A review was presented of the development of Atomic Absorption Spectroscopy (AAS) in the period 1950-1990. The origins of AAS as an analytical technique were shown to be based on the work of astrophysicists, including an early instrument utilising a continuum light source devised by Sir Joseph Norman Lockyer, the first editor of Nature, in the late 19th century. However, atomic absorption was regarded as a curiosity during the first half of the twentieth century until the pioneering work of Walsh (and independently by Alkemade and Milatz) in the 1950s. The key insight of Walsh was to use a spectral line light source instead of a continuum source thereby avoiding the need for a high resolution spectrometer. Atomic absorption offered advantages of both sensitivity and selectivity in comparison to the prevailing technique of flame photometry of the time. The subsequent rapid development of AAS was described in the context of the key enabling developments of instrumentation and the contributions of leading researchers of the period (including those of Walsh, L’vov, Willis, Manning, Koirtyohann, Massmann, Slavin, Ottaway, Hieftje, O’Haver and Harnly). These advances included the use of continuum source and hollow cathode lamp light sources, spectrometer design (single beam, double beam and high resolution echelle optics, spectral background correction), and atomisers -including nitrous oxide/acetylene and air acetylene flames (1960s) , and electrothermal devices, cold vapour and hydride generation (1970s-1980s). The causes of chemical, physical and spectral interference effects on analytical measurements and strategies for overcoming them were also briefly considered. The advent of instrument automation and sequential/simultaneous multi-element AAS analysis in the 1980s were also noted. Finally, a prediction of the death of AAS (Hieftje, 1989) by the year 2000 were shown to be somewhat premature following the commercial introduction of a new high-resolution continuum-source based AAS instrument in 2004.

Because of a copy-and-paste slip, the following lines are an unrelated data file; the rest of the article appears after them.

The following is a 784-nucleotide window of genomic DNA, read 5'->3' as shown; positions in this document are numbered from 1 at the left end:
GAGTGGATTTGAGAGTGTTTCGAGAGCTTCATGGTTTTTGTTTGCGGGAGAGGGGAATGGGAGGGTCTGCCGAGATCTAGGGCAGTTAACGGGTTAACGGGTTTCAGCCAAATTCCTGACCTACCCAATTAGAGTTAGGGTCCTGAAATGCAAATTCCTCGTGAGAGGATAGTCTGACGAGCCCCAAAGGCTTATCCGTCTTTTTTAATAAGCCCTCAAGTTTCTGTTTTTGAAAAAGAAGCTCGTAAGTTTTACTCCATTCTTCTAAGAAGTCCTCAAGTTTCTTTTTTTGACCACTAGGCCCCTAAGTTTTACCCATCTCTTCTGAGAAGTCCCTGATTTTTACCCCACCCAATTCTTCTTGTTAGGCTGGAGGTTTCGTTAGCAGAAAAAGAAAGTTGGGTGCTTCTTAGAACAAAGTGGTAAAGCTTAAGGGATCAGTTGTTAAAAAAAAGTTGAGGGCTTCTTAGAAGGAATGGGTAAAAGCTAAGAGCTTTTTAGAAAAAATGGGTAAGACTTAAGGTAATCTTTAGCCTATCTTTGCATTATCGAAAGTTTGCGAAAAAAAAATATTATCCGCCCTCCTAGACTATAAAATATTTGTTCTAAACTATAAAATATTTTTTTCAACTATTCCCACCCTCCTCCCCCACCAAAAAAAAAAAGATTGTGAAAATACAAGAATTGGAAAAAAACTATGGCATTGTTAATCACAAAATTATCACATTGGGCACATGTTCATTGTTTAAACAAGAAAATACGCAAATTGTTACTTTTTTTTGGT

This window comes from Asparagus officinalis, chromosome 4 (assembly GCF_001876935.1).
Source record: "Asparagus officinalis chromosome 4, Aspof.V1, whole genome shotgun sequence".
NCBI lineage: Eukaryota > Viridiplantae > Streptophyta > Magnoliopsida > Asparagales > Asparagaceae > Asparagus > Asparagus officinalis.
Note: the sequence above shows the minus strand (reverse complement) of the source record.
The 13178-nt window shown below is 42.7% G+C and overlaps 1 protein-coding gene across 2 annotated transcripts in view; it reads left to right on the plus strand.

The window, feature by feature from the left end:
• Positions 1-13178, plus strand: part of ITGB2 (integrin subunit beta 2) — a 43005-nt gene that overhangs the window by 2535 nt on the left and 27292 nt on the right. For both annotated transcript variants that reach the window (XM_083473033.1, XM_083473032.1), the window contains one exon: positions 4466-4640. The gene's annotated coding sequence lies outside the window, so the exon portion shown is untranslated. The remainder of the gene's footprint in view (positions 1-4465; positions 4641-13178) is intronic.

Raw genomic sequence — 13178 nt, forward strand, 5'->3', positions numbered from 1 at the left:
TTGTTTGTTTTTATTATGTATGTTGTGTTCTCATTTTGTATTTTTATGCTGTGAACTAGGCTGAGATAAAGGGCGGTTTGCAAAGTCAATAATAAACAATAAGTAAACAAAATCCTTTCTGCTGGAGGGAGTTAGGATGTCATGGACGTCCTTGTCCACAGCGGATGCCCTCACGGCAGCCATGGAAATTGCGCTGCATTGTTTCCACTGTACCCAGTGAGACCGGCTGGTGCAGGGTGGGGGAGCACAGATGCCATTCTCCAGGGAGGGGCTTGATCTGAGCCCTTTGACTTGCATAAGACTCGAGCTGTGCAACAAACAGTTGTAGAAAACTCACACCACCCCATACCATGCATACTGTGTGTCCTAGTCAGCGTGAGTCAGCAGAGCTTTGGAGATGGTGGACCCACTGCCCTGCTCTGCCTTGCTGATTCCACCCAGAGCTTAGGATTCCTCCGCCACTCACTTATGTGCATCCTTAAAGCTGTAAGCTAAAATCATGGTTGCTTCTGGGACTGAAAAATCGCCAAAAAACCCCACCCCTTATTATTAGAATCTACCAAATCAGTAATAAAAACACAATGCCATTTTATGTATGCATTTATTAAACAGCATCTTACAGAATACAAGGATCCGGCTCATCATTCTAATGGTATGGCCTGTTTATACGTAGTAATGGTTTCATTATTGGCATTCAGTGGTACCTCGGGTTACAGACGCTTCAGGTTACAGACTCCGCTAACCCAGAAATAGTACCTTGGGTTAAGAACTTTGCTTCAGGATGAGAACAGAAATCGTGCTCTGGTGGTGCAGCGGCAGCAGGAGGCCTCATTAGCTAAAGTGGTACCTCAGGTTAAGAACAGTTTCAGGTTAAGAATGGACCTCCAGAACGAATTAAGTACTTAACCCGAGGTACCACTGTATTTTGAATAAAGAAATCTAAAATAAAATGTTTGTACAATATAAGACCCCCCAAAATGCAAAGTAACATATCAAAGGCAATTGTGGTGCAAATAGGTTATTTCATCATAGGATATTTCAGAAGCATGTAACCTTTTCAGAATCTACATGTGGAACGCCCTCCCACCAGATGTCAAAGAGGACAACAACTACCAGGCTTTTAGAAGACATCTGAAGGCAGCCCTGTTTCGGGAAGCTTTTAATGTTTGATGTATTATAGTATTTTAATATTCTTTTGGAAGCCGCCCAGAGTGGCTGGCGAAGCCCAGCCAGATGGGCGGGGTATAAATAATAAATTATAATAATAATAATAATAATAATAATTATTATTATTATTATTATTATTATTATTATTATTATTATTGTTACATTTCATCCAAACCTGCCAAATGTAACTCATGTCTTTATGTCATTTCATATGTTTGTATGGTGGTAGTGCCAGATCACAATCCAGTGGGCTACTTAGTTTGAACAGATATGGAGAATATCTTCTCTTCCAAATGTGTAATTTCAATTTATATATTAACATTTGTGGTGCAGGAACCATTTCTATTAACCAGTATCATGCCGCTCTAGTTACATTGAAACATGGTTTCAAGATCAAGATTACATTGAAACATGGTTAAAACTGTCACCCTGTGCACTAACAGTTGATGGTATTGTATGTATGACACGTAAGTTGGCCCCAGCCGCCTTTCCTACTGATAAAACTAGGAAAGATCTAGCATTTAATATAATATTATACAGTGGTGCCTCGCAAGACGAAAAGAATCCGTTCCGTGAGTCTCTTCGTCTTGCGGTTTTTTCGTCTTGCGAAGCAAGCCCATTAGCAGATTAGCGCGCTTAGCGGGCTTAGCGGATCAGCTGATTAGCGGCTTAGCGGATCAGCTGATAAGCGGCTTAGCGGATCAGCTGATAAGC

|Publication status||Published - 19 Mar 2014|
- atomic spectrometry